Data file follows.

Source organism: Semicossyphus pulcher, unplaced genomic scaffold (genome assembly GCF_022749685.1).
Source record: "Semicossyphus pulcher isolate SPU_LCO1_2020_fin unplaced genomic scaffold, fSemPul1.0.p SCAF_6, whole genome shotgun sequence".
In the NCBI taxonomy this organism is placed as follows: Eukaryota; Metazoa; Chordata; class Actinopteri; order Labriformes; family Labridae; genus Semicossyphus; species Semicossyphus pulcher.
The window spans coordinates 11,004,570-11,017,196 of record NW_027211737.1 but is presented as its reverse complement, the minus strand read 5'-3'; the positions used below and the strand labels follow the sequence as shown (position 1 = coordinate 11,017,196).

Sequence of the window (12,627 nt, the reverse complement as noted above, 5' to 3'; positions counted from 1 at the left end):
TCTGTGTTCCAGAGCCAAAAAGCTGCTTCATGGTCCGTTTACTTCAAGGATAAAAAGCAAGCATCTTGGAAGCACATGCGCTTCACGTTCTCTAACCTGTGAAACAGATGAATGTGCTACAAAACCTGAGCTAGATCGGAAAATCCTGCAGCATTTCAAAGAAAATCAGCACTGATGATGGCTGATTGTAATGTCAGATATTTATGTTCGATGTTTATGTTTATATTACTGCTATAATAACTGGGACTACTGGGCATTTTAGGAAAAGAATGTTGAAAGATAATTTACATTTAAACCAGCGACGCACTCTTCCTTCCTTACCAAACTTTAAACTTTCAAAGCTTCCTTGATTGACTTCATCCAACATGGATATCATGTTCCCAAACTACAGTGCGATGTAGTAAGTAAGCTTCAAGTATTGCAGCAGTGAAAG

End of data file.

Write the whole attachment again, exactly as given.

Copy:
Source organism: Semicossyphus pulcher, unplaced genomic scaffold (genome assembly GCF_022749685.1).
Source record: "Semicossyphus pulcher isolate SPU_LCO1_2020_fin unplaced genomic scaffold, fSemPul1.0.p SCAF_6, whole genome shotgun sequence".
In the NCBI taxonomy this organism is placed as follows: Eukaryota; Metazoa; Chordata; class Actinopteri; order Labriformes; family Labridae; genus Semicossyphus; species Semicossyphus pulcher.
The window spans coordinates 11,004,570-11,017,196 of record NW_027211737.1 but is presented as its reverse complement, the minus strand read 5'-3'; the positions used below and the strand labels follow the sequence as shown (position 1 = coordinate 11,017,196).

Sequence of the window (12,627 nt, the reverse complement as noted above, 5' to 3'; positions counted from 1 at the left end):
TCTGTGTTCCAGAGCCAAAAAGCTGCTTCATGGTCCGTTTACTTCAAGGATAAAAAGCAAGCATCTTGGAAGCACATGCGCTTCACGTTCTCTAACCTGTGAAACAGATGAATGTGCTACAAAACCTGAGCTAGATCGGAAAATCCTGCAGCATTTCAAAGAAAATCAGCACTGATGATGGCTGATTGTAATGTCAGATATTTATGTTCGATGTTTATGTTTATATTACTGCTATAATAACTGGGACTACTGGGCATTTTAGGAAAAGAATGTTGAAAGATAATTTACATTTAAACCAGCGACGCACTCTTCCTTCCTTACCAAACTTTAAACTTTCAAAGCTTCCTTGATTGACTTCATCCAACATGGATATCATGTTCCCAAACTACAGTGCGATGTAGTAAGTAAGCTTCAAGTATTGCAGCAGTGAAAG